A LoyaltyLobby reader and a friend of mine, Neal R, sent us an opinion piece due to a recent interview that the new CEO of Marriott, Mr. Anthony Capuano, gave. He stated that Bonvoy is not as good as SPG but hoped that the guests have short memories.
In December of 2017, the New York Times famously asked if “Marriott could keep Starwood’s Culture of Cool.” While the article focused on the ‘cool factor’ of wanting to be part of SPG and everything it stood for, Marriott has indeed slipped in some uncool decisions (Coke out – Pepsi in, Book of Mormon placed in nightstands, Sysco distributed/Chinese made ‘designer’ bathroom amenities, needing to call Marriott instead of business you used to be able to do online, exchange rate scams, and now using the pandemic as an excuse to reduce services and amenities permanently) the verdict on the core of the loyalty program was a little less clear as some SPG features (Suite night awards, 4 pm checkout, etc.) were indeed folded into Bonvoy with its huge global footprint.
Marriott even stressed that Starwood’s loyalty program was a big part of the acquisition, while former CEO Arne Sorenson described his surprise about how “rabid” SPG members were:
“Early on, the thing I didn’t appreciate that I should have was how rabid the SPG elites were about the program,” Sorenson said. “Maybe that shouldn’t have been that surprising.” But, for those “rabid” SPG members, that was indeed an early warning sign that Marriott’s intentions were either off or insincere.
Fast forward a few years, and we finally have a pretty clear verdict, directly from Marriott’s new CEO of all people.
In an interview with TPG, Anthony Capuano, Marriott’s new CEO, had enlightening comments on the loyalty program:
“We get a bit of an incomplete,” he said. “I think we’ve made terrific progress. The integration of Marriott Rewards and SPG was a monumental task. And it’s quite interesting. You hear SPG loyalists say, ‘My goodness, what have you done to our program?’ The program was very guest-friendly. It was less owner-friendly.”
“What some of those SPG loyalists may have lost, a bit, in terms of the richness of the program, we hope that breadth of choice, whether it be brands or geography, is a bit of a mitigating factor,” Capuano said.
He also described customers’ “short memories” while also saying, “our owners and franchisees have borne a disproportionate weight, from the impact of the pandemic.”
I’m sure his PR people are doing damage control, and Mr. Capuano can now see how those two particular remarks come across as tone-deaf to the customers who pay his salary and give the owners and franchisees a reason to exist.
(This was on top of earlier comments John reported where Capuano lamented he was having trouble hiring staff since Amazon pays more.)
I’m not sure if a CEO is supposed to say those things aloud, but he did. And to many of us, it’s a relief. No more hoping Marriott will fix things, no more saying to ourselves that Marriott needs just a little more time to bring back more features from SPG. Instead, Marriott has finally admitted their contempt for customers through the CEO’s words, underscoring the lack of loyalty program transparency, the website/app that fails to disclose basics about rates, let alone the hotels current status of amenities (whats open vs. closed) on top of the less rewarding Bonvoy program.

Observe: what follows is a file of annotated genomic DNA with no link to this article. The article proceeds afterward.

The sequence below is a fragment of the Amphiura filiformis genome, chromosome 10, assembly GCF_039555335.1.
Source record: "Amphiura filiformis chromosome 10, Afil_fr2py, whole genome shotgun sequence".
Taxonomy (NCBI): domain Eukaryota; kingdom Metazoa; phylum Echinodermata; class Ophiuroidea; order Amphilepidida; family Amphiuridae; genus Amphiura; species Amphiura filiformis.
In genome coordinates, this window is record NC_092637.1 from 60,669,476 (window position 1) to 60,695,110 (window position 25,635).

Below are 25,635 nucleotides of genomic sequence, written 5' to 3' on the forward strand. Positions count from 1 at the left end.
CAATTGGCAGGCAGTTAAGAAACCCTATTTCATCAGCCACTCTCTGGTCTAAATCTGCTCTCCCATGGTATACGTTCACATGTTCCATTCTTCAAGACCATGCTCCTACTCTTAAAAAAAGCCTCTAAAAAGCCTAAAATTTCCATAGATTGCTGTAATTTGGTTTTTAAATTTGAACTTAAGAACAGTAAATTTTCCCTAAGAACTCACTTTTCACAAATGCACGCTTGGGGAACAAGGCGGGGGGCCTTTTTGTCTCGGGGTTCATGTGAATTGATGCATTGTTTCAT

Marriott seems to think its business model has to favor either owners and franchisees OR customers. It has clearly sided with the owners. That is too bad and ironic as Starwood seemed to thrive on the concept of making customers rabidly loyal, which in turn paved the way for success for its owners and franchisees. Perhaps the concept of having both succeed is just too “cool” for Marriott?
Original Member of SPG’s Ambassador Program & Bonvoy Lifetime Titanium and longtime Loyalty Lobby reader.
Conclusion (John’s Take)
At least it is crystal clear that Marriott CEO knows that its Bonvoy is not as good as SPG, but I believe that he is wrong with his belief that guests have amnesia.
Am I the only one who remembers when Marriott promised to introduce something soon when EEOs (Elite Executive Offers – free second weekend night benefit) were removed, or when they had one of the most extensive program devaluations a day after the voting for the Freddies ended?
Businesses that don’t put customers’ interests first can flourish for a while, but eventually, a competitor will emerge that will upend them. Unfortunately, there are very few businesses that last the test of time.
Starwood Preferred Guest (SPG) was an aspirational program with which many of its members had an emotional relationship that I thought was borderline irrational.
Is anyone even mildly excited about Marriott Bonvoy, its member benefits, or customer service?